At the type section the Table Head Formation is about 1110 feet thick, resting disconformably on the Lower Ordovician St. George Formation, overlain apparently conformably by unnamed gray siltstones and green sandstones. An informal subdivision of the Table Head Formation into lower, middle, and upper parts is followed here. Lower Table Head (810 feet) limestones yielded 12 trilobite species; stratigraphical range of each is given. Middle Table Head limestones and black shales (270 feet) show contemporaneous deformation. Stratigraphical ranges of 24 trilobite species are given; only one of these is also present in the lower Table Head. The upper Table Head (30 feet) is black shale which yielded about 17 species of graptolites. In Table Cove middle Table Head rocks are exposed, and Raymond's “isolated limestone” locality is identified. Lower Table Head strata are exposed at Pointe Riche, and a sequence of limestones and shales of lower and middle Table Head age northeast of Port au Port. Conglomerates of the upper part of the Cow Head Group crop out near Portland Creek and at Daniel's Harbour. Boulders of limestone from the Table Head Formation were contributed to these conglomerates by submarine sliding.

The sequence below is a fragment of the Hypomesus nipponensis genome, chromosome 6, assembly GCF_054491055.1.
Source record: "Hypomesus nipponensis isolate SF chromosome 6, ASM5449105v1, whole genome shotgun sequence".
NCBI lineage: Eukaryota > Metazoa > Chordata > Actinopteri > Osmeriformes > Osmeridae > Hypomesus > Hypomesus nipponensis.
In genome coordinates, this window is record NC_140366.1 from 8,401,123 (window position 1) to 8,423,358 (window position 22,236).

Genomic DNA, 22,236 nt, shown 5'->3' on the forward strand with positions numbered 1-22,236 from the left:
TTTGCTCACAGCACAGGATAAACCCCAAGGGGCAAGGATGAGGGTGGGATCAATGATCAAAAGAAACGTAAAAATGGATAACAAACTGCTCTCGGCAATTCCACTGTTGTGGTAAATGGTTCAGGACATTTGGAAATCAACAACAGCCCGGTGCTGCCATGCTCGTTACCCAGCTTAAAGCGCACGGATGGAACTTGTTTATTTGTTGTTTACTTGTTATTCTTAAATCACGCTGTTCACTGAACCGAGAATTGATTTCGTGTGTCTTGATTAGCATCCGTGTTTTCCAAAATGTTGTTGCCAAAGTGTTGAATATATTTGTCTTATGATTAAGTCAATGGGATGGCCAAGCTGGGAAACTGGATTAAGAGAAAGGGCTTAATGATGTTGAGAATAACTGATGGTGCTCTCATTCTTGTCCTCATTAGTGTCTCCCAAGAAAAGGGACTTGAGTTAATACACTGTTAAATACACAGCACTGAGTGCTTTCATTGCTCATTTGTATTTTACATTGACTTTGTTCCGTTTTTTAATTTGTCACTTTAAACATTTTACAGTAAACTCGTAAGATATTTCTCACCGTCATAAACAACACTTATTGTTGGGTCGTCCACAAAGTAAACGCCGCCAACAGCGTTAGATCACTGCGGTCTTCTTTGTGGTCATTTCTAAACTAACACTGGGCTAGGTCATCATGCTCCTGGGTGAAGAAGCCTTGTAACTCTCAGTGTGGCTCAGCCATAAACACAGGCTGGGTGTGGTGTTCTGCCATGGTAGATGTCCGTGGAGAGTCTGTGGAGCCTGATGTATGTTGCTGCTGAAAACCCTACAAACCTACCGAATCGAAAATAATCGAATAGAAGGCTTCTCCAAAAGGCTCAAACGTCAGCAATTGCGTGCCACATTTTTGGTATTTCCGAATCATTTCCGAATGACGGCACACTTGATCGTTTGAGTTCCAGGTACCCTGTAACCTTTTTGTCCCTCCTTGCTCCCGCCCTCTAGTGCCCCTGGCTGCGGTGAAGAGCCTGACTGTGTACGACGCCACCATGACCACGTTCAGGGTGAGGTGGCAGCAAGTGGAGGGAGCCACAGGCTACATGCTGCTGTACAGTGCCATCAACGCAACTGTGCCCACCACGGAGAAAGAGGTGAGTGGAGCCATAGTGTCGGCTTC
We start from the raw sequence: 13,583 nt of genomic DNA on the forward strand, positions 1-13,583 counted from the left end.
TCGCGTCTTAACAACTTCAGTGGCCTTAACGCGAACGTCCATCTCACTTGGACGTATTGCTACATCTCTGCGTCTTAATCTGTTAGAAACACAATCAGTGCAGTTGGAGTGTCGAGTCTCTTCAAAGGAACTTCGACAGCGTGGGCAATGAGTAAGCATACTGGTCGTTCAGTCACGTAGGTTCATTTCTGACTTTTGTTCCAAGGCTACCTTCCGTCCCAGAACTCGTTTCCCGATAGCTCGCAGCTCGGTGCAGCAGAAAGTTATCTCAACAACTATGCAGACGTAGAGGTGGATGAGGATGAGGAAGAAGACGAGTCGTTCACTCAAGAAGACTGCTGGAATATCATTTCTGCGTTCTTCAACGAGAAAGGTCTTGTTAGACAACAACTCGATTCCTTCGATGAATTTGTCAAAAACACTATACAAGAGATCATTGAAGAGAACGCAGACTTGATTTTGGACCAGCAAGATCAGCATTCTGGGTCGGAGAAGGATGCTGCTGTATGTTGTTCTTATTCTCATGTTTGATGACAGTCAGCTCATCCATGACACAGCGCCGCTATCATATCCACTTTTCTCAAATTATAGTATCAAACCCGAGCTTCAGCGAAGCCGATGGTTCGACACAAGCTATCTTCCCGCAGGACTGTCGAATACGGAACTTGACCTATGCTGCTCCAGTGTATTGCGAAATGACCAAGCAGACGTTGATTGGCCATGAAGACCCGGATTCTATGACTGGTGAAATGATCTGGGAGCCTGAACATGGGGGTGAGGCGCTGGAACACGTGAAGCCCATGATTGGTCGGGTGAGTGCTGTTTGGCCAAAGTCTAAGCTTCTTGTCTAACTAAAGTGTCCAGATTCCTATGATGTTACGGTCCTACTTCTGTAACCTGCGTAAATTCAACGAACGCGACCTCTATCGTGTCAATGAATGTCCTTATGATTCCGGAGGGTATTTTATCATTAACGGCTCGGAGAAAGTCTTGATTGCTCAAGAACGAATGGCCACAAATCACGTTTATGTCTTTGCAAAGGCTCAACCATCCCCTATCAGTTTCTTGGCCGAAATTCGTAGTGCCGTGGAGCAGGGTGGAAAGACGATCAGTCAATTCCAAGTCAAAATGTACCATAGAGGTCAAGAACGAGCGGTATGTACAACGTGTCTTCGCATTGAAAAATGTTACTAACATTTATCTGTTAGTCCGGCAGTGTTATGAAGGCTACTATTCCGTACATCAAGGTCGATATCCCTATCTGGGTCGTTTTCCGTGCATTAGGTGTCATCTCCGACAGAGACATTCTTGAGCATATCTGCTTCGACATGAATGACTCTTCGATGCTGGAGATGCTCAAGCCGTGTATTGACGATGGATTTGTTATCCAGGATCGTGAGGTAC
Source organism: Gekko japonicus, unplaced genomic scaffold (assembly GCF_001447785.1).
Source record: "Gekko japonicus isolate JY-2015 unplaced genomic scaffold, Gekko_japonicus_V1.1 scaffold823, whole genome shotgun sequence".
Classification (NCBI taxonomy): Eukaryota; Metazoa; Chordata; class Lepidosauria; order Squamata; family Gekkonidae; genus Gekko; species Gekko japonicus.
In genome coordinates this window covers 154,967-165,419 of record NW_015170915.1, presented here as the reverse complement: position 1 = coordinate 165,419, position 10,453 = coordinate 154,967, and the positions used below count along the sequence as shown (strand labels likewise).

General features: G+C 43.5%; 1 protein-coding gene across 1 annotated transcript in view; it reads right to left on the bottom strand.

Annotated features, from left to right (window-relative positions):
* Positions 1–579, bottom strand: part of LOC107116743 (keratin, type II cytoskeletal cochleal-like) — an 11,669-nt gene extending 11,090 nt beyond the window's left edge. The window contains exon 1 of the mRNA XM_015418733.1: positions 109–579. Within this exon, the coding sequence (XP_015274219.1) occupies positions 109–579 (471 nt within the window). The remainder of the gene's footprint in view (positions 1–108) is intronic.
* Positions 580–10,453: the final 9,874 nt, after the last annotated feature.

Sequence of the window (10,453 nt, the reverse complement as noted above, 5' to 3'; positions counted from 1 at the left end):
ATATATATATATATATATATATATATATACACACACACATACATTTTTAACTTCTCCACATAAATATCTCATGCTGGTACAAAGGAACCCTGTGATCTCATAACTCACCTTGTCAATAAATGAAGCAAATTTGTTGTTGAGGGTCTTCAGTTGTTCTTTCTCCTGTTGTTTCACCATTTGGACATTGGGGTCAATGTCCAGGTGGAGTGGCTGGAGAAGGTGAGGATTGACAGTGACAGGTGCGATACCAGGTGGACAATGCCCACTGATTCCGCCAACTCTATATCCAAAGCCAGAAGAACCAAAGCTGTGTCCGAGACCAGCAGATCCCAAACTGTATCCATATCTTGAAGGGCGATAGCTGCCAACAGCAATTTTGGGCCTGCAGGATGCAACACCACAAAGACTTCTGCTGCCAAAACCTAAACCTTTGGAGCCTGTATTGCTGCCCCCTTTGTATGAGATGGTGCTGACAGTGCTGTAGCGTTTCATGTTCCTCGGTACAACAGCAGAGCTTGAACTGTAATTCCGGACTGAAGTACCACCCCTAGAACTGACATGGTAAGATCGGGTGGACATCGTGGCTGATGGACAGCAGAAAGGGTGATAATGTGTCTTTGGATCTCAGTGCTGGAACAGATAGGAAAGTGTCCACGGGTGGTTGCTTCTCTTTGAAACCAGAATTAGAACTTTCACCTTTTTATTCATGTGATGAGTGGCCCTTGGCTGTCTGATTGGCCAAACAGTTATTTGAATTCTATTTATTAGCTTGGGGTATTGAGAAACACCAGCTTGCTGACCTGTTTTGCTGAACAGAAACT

The Table Head Formation is correlated with the Antelope Valley Limestone, Nevada, and parts of it with the Kanosh Shale and Lehman Formation of western Utah and with the Swan Peak Formation of eastern Utah. Affinities between trilobites of the Table Head and the Chazy Group, New York, are not strong. Some affinities, not necessarily indicative of age equivalence, are noted among trilobites from the Table Head and those from the Lenoir, Tumbez, and Whitesburg formations of the southern Appalachians. Both trilobites and graptolites from the higher beds of the middle part and from the upper part of the Table Head Formation correlate with those from zone D of the Lévis Shale, Quebec. The graptolites resemble those of the lower Llanvirn of Europe. The Arenig-Llanvirn boundary may thus fall within, or immediately below, the Table Head Formation.

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